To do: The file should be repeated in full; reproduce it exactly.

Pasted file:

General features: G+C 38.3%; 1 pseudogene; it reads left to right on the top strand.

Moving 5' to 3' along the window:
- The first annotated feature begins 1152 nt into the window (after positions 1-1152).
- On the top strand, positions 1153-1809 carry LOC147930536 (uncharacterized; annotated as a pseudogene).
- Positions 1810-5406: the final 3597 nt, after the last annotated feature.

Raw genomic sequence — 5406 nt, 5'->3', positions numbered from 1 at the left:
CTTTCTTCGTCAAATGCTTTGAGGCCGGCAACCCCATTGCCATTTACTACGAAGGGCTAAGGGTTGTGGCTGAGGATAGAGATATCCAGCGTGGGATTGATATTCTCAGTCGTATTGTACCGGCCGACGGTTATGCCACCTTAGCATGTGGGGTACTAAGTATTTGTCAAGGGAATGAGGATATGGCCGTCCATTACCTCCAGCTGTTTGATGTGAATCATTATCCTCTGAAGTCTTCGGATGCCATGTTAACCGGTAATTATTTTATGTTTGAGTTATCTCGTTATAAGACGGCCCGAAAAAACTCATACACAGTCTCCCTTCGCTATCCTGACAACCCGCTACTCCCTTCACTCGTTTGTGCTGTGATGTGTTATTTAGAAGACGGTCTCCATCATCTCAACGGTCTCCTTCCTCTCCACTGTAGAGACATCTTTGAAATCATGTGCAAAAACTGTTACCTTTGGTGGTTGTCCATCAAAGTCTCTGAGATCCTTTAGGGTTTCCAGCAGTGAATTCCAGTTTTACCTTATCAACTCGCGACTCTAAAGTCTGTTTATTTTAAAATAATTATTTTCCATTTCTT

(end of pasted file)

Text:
General features: G+C 38.3%; 1 pseudogene; it reads left to right on the top strand.

Moving 5' to 3' along the window:
- The first annotated feature begins 1152 nt into the window (after positions 1-1152).
- On the top strand, positions 1153-1809 carry LOC147930536 (uncharacterized; annotated as a pseudogene).
- Positions 1810-5406: the final 3597 nt, after the last annotated feature.

Raw genomic sequence — 5406 nt, 5'->3', positions numbered from 1 at the left:
CTTTCTTCGTCAAATGCTTTGAGGCCGGCAACCCCATTGCCATTTACTACGAAGGGCTAAGGGTTGTGGCTGAGGATAGAGATATCCAGCGTGGGATTGATATTCTCAGTCGTATTGTACCGGCCGACGGTTATGCCACCTTAGCATGTGGGGTACTAAGTATTTGTCAAGGGAATGAGGATATGGCCGTCCATTACCTCCAGCTGTTTGATGTGAATCATTATCCTCTGAAGTCTTCGGATGCCATGTTAACCGGTAATTATTTTATGTTTGAGTTATCTCGTTATAAGACGGCCCGAAAAAACTCATACACAGTCTCCCTTCGCTATCCTGACAACCCGCTACTCCCTTCACTCGTTTGTGCTGTGATGTGTTATTTAGAAGACGGTCTCCATCATCTCAACGGTCTCCTTCCTCTCCACTGTAGAGACATCTTTGAAATCATGTGCAAAAACTGTTACCTTTGGTGGTTGTCCATCAAAGTCTCTGAGATCCTTTAGGGTTTCCAGCAGTGAATTCCAGTTTTACCTTATCAACTCGCGACTCTAAAGTCTGTTTATTTTAAAATAATTATTTTCCATTTCTT